Crooks deliver holiday misery with shipping scam that targets Hispanic immigrants
by Edgar Sandoval and Samuel Goldsmith
November 15, 2010
Lawmakers are warning New Yorkers about a shipping scam that targets Hispanic immigrants who send Christmas presents to their families back home.
Instead of delivering the goods, scammers take the presents - and the money they charge for shipping - and split.
"It's a terrible scam that's been happening for years," said state Sen. José Peralta, who represents several Queens neighborhoods hit by shipping crooks.
"You pay the fees, and your items never get there," he said.
Customers who fall prey to the scammers have no recourse .
Queens resident Edison Santos, 28, sent boxes of clothes and canned food to family members in the Dominican Republic last Christmas.
"They call us and say, 'Send us something, we're hungry here,'" Santos told the Daily News. "We sent them brand-name cereals, like Kellogg's and good canned food, not the cheap 99-cent brands."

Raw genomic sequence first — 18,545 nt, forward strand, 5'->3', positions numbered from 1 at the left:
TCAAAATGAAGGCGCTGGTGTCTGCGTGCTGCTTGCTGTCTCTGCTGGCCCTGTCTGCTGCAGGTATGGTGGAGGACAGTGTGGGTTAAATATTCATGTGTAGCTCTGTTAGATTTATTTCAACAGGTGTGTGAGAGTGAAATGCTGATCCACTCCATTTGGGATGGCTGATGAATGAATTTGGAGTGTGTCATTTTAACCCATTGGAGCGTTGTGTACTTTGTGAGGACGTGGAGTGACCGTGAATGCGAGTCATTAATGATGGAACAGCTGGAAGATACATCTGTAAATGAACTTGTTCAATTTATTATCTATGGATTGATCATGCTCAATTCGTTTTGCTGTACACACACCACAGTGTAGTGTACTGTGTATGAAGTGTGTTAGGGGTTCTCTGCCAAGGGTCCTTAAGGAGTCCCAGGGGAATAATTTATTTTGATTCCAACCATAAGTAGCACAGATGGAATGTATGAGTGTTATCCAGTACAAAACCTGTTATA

Santos took the gifts to a shipping company on Roosevelt Ave. in Corona. Between shipping costs and the price of the presents, he said he spent about $3,000.
The packages never arrived.
"We tried everything. We complained to 311, the city. We'd be happy to get half the money back," he said. "Our family there needs the food and clothes we send them.
"You are taking food out of their mouths," he said.
Peralta wants to pass legislation in Albany that would require shipping companies to register with the state so that customers can check which businesses are legitimate.
As it stands, shipping companies are regulated by the Federal Maritime Commission, which this year started tracking scams similar to those seen in Queens.
Peralta and officials at the Maritime Commission suggest using reputable shipping companies and always obtaining a detailed receipt that includes a tracking number and estimated delivery date.
But Antonio Bourdier, 43 - who says he got ripped off by a shipping company in Corona last Christmas -is planning to take gifts to his mother in the Dominican Republic when he visits rather than to ship.
"These people don't care that they are hurting people who need our help over there," he said.